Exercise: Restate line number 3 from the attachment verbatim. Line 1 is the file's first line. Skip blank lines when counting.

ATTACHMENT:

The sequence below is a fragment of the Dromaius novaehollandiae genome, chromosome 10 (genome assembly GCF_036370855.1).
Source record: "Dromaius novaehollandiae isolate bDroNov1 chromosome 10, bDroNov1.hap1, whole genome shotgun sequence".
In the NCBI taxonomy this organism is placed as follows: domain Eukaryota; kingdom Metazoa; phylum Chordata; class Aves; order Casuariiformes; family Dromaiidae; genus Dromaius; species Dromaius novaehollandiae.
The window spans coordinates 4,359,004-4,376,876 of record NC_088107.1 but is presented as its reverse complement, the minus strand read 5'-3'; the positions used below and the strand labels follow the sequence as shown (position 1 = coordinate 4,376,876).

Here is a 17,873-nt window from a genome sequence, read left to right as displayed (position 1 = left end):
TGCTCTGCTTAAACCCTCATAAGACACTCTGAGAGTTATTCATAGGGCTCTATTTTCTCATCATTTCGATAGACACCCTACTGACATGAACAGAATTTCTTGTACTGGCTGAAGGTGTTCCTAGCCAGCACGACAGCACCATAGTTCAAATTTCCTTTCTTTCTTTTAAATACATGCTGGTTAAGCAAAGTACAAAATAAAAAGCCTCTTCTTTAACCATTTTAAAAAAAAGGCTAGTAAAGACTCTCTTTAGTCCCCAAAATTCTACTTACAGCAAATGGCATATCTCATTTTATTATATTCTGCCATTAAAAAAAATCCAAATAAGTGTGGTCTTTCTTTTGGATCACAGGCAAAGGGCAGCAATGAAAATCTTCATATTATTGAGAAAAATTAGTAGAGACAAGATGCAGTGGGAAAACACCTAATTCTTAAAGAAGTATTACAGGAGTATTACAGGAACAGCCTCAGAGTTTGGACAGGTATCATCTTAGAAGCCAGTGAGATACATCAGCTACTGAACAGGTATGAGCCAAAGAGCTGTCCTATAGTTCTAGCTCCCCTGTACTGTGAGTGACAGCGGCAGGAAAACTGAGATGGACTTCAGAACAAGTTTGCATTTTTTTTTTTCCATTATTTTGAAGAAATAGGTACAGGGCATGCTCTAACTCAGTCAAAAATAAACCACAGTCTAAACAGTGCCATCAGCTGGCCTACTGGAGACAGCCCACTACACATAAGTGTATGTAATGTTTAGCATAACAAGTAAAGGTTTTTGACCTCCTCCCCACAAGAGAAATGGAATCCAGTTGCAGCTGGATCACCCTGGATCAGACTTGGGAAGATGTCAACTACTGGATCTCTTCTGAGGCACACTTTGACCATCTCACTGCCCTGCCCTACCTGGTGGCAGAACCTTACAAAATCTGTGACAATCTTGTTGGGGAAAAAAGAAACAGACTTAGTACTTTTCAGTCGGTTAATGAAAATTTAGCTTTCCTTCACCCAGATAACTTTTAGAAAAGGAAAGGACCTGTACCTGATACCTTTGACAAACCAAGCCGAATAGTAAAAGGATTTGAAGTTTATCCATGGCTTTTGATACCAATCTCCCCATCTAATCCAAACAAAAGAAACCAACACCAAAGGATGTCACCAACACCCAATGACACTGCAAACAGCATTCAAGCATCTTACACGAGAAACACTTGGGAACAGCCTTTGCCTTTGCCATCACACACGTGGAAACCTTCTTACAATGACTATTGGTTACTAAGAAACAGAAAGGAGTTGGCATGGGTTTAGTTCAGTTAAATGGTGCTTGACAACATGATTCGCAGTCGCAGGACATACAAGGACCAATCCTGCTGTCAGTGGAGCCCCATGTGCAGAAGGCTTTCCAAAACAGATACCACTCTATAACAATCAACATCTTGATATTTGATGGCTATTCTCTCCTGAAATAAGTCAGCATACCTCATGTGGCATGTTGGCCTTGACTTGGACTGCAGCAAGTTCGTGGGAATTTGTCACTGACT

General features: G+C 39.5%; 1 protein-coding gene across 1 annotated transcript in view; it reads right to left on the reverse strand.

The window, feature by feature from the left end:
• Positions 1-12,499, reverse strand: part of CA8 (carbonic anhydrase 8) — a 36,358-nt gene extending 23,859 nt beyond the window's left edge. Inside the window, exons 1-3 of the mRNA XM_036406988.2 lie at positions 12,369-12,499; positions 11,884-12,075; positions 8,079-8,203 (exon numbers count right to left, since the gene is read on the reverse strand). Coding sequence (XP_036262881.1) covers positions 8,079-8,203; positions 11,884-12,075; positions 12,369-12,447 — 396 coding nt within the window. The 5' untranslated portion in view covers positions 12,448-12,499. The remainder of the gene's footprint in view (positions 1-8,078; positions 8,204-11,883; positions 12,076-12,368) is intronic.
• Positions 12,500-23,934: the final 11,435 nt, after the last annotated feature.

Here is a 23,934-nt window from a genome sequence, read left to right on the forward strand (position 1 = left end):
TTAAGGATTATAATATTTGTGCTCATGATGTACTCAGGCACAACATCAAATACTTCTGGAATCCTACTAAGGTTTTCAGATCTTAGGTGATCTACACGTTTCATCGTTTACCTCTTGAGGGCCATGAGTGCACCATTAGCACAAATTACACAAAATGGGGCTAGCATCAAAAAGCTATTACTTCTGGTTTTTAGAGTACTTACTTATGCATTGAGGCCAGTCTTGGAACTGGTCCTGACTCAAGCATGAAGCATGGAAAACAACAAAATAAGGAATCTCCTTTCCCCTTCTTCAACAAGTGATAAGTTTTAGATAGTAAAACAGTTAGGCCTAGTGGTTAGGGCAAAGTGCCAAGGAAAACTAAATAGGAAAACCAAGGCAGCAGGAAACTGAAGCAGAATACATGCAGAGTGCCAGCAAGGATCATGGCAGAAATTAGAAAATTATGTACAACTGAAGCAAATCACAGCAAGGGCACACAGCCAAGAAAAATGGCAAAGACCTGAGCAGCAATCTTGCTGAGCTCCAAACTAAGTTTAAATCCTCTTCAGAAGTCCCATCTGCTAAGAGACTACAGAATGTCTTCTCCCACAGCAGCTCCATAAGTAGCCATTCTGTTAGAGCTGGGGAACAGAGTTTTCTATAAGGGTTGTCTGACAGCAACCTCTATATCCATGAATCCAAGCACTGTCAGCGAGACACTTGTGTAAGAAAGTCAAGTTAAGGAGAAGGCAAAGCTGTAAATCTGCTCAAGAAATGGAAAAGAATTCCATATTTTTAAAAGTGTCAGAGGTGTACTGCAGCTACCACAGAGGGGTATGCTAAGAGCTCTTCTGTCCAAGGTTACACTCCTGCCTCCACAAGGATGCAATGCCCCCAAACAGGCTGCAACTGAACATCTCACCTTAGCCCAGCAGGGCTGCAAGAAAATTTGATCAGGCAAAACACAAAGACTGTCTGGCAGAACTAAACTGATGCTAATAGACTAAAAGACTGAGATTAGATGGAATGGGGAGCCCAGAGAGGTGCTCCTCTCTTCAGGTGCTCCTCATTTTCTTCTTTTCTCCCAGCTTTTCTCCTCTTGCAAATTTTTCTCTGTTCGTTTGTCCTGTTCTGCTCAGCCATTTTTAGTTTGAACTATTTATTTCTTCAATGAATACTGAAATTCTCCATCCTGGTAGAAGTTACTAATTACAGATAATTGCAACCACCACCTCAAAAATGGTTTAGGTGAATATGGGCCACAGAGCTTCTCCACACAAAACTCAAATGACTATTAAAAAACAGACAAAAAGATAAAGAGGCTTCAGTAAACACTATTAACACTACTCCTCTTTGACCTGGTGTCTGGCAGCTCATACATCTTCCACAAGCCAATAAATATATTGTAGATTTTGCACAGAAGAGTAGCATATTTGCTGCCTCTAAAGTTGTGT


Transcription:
In the NCBI taxonomy this organism is placed as follows: domain Eukaryota; kingdom Metazoa; phylum Chordata; class Aves; order Casuariiformes; family Dromaiidae; genus Dromaius; species Dromaius novaehollandiae.